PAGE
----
I think that’s exactly right—and that’s exactly Allen’s point. In Irrational Man, as he’s done with so many of his recent films, Allen obsesses over what he perceives to be the meaningless of existence by creating a character who decides to test out his filmmaker’s hypothesis. Murder doesn’t just give Abe a sense of purpose—it’s a fight against the void. Speaking at Cannes, where Irrational Man premiered, Allen said, “If you look at people… people need something to believe in, in their lives. They have to choose whether life is going to be meaningful or meaningless. People will choose religion in their lives, for example, and will make an irrational choice. They think that if they live a good life, they will die and go to heaven. That’s no less crazy a thought than Abe thinking that if he commits this act, his life will suddenly turn around for the better. As long as there’s something dedicated you believe in, you make a choice and you go with it. That’s the way that I see it.”

People in Allen’s movies rarely do despicable acts because they’re evil, but only after committing them do they see the world in a much broader, richer context. Not that it always helps: Judah (Martin Landau), the adulterous murderer of Crimes and Misdemeanors, rediscovers his long-lapsed Judaism after the killing, but ultimately learns not to let his conscience bother him. “In reality, we rationalize, we deny, or we couldn’t go on living,” he advises Woody’s character near the end of the film.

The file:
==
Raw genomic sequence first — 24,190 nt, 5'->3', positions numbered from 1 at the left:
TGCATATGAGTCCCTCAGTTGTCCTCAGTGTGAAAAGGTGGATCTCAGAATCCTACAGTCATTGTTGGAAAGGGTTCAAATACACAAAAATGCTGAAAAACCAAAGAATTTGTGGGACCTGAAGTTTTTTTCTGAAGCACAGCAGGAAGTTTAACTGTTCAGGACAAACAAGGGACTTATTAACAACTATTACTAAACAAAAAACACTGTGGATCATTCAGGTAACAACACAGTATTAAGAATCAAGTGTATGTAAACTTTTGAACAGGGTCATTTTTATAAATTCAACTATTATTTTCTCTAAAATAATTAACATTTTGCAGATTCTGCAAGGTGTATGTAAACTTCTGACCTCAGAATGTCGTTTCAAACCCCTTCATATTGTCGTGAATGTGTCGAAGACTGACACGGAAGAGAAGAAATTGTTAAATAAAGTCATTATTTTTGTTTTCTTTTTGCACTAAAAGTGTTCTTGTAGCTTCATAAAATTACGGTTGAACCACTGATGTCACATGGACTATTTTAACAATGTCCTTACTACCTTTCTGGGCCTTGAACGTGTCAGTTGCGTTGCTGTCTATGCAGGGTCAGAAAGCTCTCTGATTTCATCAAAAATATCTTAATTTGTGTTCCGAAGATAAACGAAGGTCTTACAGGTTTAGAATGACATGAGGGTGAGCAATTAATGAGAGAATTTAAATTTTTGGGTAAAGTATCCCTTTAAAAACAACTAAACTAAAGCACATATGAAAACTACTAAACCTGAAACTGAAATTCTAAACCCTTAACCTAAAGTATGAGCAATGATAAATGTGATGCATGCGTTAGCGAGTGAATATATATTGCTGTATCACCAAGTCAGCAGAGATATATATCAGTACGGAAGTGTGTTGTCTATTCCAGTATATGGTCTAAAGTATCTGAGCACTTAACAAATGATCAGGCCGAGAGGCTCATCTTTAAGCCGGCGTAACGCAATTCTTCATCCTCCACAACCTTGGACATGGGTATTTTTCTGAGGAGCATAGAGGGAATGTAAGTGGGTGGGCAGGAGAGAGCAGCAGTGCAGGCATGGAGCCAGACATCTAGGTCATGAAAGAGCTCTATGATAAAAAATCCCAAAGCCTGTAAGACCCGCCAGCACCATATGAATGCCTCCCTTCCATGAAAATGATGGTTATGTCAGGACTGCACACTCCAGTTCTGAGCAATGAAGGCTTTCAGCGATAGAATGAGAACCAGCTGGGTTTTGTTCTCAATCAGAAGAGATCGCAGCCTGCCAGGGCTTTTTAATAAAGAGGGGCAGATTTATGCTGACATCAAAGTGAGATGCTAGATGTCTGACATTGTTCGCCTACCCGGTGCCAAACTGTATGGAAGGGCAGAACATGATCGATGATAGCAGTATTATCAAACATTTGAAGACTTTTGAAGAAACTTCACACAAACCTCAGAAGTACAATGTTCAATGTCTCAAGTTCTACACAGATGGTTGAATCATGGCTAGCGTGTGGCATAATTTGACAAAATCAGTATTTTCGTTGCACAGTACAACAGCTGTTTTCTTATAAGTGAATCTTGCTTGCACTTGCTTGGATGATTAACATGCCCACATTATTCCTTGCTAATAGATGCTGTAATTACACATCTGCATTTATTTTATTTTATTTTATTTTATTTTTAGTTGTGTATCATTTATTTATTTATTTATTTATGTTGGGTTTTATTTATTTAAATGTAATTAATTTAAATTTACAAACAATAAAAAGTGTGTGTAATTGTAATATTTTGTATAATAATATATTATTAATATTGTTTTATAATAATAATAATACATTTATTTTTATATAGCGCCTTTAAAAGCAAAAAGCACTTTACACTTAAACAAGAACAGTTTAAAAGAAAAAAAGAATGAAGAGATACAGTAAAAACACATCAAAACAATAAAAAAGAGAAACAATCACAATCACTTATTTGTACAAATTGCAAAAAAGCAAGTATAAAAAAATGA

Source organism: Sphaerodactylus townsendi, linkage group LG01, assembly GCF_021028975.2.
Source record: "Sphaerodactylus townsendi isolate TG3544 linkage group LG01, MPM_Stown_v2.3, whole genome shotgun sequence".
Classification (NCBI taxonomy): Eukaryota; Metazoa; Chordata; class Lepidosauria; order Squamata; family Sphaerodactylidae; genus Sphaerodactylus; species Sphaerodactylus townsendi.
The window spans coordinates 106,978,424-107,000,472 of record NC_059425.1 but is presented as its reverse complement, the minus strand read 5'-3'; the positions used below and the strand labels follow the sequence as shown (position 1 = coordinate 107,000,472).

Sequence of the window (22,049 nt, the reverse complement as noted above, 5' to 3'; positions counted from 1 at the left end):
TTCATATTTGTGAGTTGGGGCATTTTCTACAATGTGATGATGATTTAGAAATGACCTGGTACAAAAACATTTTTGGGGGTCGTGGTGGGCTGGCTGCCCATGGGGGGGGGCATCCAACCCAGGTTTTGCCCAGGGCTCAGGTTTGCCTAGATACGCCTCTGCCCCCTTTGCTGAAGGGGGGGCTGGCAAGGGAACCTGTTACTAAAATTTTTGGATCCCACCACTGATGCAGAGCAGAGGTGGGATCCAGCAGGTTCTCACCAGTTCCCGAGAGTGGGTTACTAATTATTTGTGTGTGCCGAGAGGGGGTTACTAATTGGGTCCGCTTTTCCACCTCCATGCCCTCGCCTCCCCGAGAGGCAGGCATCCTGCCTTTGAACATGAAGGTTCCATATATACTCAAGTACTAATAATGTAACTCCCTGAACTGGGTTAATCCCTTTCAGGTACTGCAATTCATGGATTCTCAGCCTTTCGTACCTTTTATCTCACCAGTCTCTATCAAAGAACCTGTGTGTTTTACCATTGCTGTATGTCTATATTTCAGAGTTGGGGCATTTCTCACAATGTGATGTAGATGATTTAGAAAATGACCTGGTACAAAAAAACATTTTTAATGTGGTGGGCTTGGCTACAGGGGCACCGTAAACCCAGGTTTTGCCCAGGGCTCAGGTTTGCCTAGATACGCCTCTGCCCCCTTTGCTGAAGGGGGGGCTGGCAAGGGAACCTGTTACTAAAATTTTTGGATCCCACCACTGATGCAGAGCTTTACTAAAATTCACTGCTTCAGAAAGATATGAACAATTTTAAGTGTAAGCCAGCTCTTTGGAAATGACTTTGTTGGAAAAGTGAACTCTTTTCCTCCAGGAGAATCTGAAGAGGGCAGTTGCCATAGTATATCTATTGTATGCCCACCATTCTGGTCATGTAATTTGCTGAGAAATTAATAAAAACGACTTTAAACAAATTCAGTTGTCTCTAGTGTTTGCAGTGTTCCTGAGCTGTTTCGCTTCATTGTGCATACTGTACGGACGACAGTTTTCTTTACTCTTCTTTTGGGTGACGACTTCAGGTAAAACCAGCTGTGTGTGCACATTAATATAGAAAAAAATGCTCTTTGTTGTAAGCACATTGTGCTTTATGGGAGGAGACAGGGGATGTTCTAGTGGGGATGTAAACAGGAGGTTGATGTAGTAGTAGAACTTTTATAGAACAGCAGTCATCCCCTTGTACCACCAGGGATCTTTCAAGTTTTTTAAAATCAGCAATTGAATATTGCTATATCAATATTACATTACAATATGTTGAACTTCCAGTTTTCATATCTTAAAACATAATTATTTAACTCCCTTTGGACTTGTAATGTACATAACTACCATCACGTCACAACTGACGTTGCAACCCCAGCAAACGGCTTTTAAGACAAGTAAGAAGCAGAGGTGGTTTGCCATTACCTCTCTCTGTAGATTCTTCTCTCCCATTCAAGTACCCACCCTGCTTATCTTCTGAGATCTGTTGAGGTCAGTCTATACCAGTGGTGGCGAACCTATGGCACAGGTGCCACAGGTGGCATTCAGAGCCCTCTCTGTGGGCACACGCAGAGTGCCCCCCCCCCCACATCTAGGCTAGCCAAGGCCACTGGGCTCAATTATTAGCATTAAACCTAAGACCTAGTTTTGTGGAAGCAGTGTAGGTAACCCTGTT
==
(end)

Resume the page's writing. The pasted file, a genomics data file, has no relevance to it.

Judah is luckier than Terry (Colin Farrell), one of two brothers in Cassandra’s Dream that commits a murder, only to be torn apart by guilt that ultimately leads to his and his brother’s (Ewan McGregor) demise. Perhaps Allen’s coldest killer is Chris (Jonathan Rhys Meyers), a former tennis player who looks at the world in stark terms: “The man who said ‘I’d rather be lucky than good’ saw deeply into life. People are afraid to face how great a part of life is dependent on luck. It’s scary to think so much is out of one’s control.” That he gets away with killing his secret lover (Scarlett Johansson) only validates that grim assessment: The ball could have very easily bounced the other way. In a sense, Allen isn’t arguing that God is dead—he’s trying in vain to find something akin to a belief in God that will make life seem worth living.